He is a radio DJ, guitarist, singer-songwriter and
actor born Eddy Payne from Washington DC
who settled in Tyler, Texas
with his grandparents while he was young. Busy from the start, he attended
school and spent the rest of the time working as a shoe salesman and
playing in a band.
While he was still a teenager in 1961 he was given the
chance to host his own radio show for KGKB AM and soon became known as
“Fast Eddy Payne”.
The following year he was broadcasting a night-time show in Corpus
Christi at KRYS AM when he got noticed by a radio
and record promoter who took him down to KOLE AM at Port
Arthur in Louisiana. Before long he was back in Tyler
working at KDOK AM and remained there until 1964.
While broadcasting in Tyler
he was listened to by Johnny Borders of McLendon
Broadcasting and soon he was whisked off to a job in Dallas
at KLIF AM where he changed his name to Jimmy Rabbitt
and learnt many of the tricks of the radio presenter’s trade. At the same time the British
Invasion was erupting in America
and he began playing a huge range of local music mixed in with many of the
new British and American songs that were now sweeping the country. He has also been credited with
giving many groups and singers their break. These include The Five Americans,
John Fred & His Playboy Band, The Sir Douglas Quintet, B.J. Thomas and
Z.Z. Top among others. He was
an immediate success and got himself the accolade of being named
“Number One Radio Personality” in Texas
and the singer Leslie Gore became his girlfriend.
At the same time as all of this he was still
performing with his band and making appearances at venues that ranged from
local clubs to much bigger concert venues. He became acquainted with The Beatles
and he suddenly saw his star status hitting great heights when he brought
them on-stage at the Dallas Memorial Auditorium Concert.
He had sung when he was younger as a rockabilly artist
using his real name and issued several singles. He decided to try again in 1965 and
released “Pushover” in three versions where they were credited
to Jimmy Rabbitt, Jimmy Rabbitt
with Ron & Dea, and Jimmy Rabbit & The
Karats. It was also used for
the soundtrack of the movie High
Yellow, in which he appeared, along with it’s
flip-side “Wait and See”.
Other movies he appeared in during the 1960s included Cajun Cowboy, Hot Rod Fever, Motorcycle
Mamas and Sindy.
Also in 1965 he issued “Wishy
Washy Woman”, credited to Jimmy Rabbitt or
Jimmy Rabbit & The Rowdies, which climbed up the KLIF charts to No.
31. In 1966 he recorded
“Psychotic Reaction” as Positively Thirteen O’Clock
which was possibly his most successful release.
By now his radio show was cornering around 65%-70% of
the market in Dallas and Fort
Worth and he was promoted to the position of music
director. He was then asked to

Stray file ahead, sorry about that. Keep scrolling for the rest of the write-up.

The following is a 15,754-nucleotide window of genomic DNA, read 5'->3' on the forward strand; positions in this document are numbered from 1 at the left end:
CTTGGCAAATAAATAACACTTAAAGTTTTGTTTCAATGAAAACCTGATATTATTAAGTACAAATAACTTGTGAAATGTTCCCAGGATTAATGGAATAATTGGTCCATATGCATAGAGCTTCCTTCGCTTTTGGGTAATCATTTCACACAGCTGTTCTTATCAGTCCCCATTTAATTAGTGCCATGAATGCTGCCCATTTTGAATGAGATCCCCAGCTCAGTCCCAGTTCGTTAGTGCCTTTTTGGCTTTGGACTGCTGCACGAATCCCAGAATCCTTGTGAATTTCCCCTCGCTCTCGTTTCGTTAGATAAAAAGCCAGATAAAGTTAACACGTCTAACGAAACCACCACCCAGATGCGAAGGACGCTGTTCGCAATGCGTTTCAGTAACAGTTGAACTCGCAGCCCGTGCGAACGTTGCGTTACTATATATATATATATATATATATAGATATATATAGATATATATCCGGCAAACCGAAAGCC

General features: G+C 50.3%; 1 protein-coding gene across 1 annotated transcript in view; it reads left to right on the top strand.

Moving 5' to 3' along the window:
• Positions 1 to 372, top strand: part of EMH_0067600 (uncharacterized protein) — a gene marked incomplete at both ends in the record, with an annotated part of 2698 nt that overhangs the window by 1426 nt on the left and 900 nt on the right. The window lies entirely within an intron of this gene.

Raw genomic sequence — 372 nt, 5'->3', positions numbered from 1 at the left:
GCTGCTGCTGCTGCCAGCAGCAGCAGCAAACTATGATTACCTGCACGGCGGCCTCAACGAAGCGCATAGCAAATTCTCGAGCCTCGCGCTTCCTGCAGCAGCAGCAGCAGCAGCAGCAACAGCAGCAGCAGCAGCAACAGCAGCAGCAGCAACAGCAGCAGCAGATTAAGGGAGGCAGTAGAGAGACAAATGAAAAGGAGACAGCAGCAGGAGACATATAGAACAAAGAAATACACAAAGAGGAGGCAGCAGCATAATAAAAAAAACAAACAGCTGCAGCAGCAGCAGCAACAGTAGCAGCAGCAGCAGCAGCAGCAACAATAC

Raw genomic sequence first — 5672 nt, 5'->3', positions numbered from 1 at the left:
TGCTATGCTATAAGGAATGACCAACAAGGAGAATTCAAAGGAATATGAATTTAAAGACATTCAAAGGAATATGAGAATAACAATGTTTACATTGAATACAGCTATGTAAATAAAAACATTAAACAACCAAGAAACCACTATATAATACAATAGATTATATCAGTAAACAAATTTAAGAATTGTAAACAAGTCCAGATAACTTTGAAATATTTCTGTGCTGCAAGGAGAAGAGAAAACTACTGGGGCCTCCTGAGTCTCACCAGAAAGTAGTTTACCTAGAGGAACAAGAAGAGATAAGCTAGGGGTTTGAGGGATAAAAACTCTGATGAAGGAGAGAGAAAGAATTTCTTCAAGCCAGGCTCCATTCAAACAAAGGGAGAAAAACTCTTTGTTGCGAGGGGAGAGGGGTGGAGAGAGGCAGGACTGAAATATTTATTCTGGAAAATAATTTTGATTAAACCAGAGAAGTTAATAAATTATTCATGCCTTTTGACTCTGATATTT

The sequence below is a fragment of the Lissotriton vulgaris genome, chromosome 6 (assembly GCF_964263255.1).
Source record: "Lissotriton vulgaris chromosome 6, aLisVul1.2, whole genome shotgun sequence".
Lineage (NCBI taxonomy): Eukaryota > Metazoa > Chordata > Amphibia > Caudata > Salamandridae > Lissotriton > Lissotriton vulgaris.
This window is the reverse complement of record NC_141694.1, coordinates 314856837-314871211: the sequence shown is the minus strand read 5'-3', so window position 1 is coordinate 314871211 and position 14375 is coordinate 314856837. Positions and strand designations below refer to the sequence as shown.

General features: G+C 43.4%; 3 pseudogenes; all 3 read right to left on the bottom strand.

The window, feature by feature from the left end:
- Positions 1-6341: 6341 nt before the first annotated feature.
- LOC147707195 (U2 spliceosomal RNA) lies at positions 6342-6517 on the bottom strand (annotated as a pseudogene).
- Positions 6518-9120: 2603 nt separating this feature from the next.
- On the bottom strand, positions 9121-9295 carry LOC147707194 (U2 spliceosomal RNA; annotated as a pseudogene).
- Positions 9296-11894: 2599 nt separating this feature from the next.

be the programmer of KLIF FM which evolved into KNUS FM and became one of
the first FM radio successes in the world.
In 1968 he was given the opportunity to become the
Music Director at KCBQ AM/FM in San Diego, California. He jumped at the chance and then
moved to Los Angeles in 1969 to
work at KRLA AM in Pasadena. This gave him almost superstar
status and was named “Rock Jock” of the year by the L.A. Times.
A couple of years later in 1971 he began working for
the ABC FM Network at KABC FM in Hollywood,
which was internationally broadcast and started a massive Billboard
campaign. His shows which promoted the “Top Ten” were aired all
over the world and his following was so massive that he was included on the
Hot 100 of Rock in Esquire
magazine and rubbed shoulders with the top stars in the music
He began working at KMET FM in their Metromedia “underground radio” and he was
then tempted to play rock and country music mixes. This was the start of a new phase
for the Number One DJ when he started promoting new names in the business
such as Willie Nelson and Waylon Jennings and he was soon advertised in
Southern California and his show at KLAC brought the station the honour of
being the first country music station to top the popularity polls in Los
Angeles. He later worked for
KBBQ AM in Burbank and remained with them after the station was sold off
and became KROQ which was a change from country music to rock.
Always performing at the same time as broadcasting, he
formed the band Texas”
which found popularity straight away in local bars and before long they
were given a recording contract by Atlantic Records. His band changed its name to
Renegade after having lost in a legal suit over the name “Texas”
and they changed to Capitol Records with the production being done by
Waylon Jennings. During the
second half of the 1970s he co-wrote a song for David Allan Coe’s
album Long Haired Redneck and
this propelled Renegade into playing at bigger and better venues. They
released their album Jimmy Rabbitt and Renegade which produced the singles
“Someone to Miss” and “Ladies Love Outlaws” which
both made their way into the charts and got them recognised as a pioneer of
“progressive country” music.
The band toured for several years right into the start
of the 1980s and he also went back to his shows at KGBS FM and KMET FM and
then on to KROQ.
Saying goodbye to California,
he relocated to KSNO AM/FM in Aspen, Colorado,
where he became their operations manager and program director. He was there for about a decade
before he was persuaded to return to Texas
to be a presenter of Pure Gold on
Satellite Music Network’s worldwide broadcasting show.
His return to Texas
also saw him working with various other radio stations and going back to
college and taking up studies in computing, English composition and music
He has most recently been heard on The Rock and Blues Lab at KAFM-FM in Grand
Junction, Colorado and El Conejo’s Back on the Beach at in Newport
Beach/Costa Mesa, California,
on KOCI FM.